Op-ed: Boosting SNAP Will Put More Food on Millions of Tables. It Will Also Prevent Depression and Anxiety. | Civil Eats

Op-ed: Boosting SNAP Will Put More Food on Millions of Tables. It Will Also Prevent Depression and Anxiety.

The first food-assistance increase in a generation will also help prevent the mental health challenges that come with food insecurity.

Mother and 2 young daughters eating breakfast, mother helping the youngest, despite suffering crippling mental health challenges as a result of food insecurity

In October, the U.S. Department of Agriculture (USDA) substantially increased Supplemental Nutrition Assistance Program (SNAP) benefits for the first time in 45 years. SNAP serves 1 in 8 Americans, reducing food insecurity and child hunger. But anti-hunger advocates often criticized the program for relying on an outdated formula, one that understated the cost of food while overstating families’ free time to cook. The result: too little money for a healthy diet.

Now, SNAP’s formula has been updated to address these shortfalls. As a consequence, benefits have risen by 21 percent, or an average of $36 per person per month. This change promises to boost food security and health, SNAP’s top two goals. It also has the potential to yield another, less discussed dividend: improved mental health.

Research consistently finds connections between food insecurity and poor mental health, including depressive symptoms, anxiety, hopelessness, and distress. I have observed this link firsthand. As I wrapped up high school and moved away for college, my father was left debilitated and jobless by a routine infection gone rogue. When his income dissolved and hard-earned savings ran dry, he began to fret over food. Away for college, I didn’t live through this food scarcity every day. But on visits home, I too faced an empty refrigerator, and I saw a kind and caring person reduced by the inability to satisfy one of our most basic needs—to feed ourselves and the ones we love.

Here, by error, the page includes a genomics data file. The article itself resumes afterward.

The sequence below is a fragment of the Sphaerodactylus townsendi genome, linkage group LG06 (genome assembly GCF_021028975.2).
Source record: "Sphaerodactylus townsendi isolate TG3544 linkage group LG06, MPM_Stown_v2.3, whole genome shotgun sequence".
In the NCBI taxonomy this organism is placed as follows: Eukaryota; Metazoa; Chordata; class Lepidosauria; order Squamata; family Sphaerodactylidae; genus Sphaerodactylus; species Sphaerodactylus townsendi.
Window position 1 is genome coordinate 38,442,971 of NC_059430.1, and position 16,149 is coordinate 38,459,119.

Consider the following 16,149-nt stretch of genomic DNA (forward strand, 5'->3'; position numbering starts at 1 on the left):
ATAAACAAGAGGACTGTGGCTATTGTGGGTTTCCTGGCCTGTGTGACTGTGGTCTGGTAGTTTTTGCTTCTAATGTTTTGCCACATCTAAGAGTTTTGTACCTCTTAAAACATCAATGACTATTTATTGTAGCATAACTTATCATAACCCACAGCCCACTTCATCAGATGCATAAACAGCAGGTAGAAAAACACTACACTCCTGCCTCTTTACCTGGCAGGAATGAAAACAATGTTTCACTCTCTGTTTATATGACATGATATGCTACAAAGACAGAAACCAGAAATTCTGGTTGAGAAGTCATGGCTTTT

This experience, in part, motivated me to research how parents decide what to feed their children in families, rich and poor. For nearly four years, I crisscrossed the Boston area talking with mothers about their feeding priorities and their food realities. I tagged along as they shopped for groceries. And in the process, I saw families’ lives up close. As I watched poor mothers take their first bite of food for the day well past noon and remove food from the checkout conveyor belt because they came up short, it became clear that food insecurity not only affects what people eat; it also takes a psychic toll.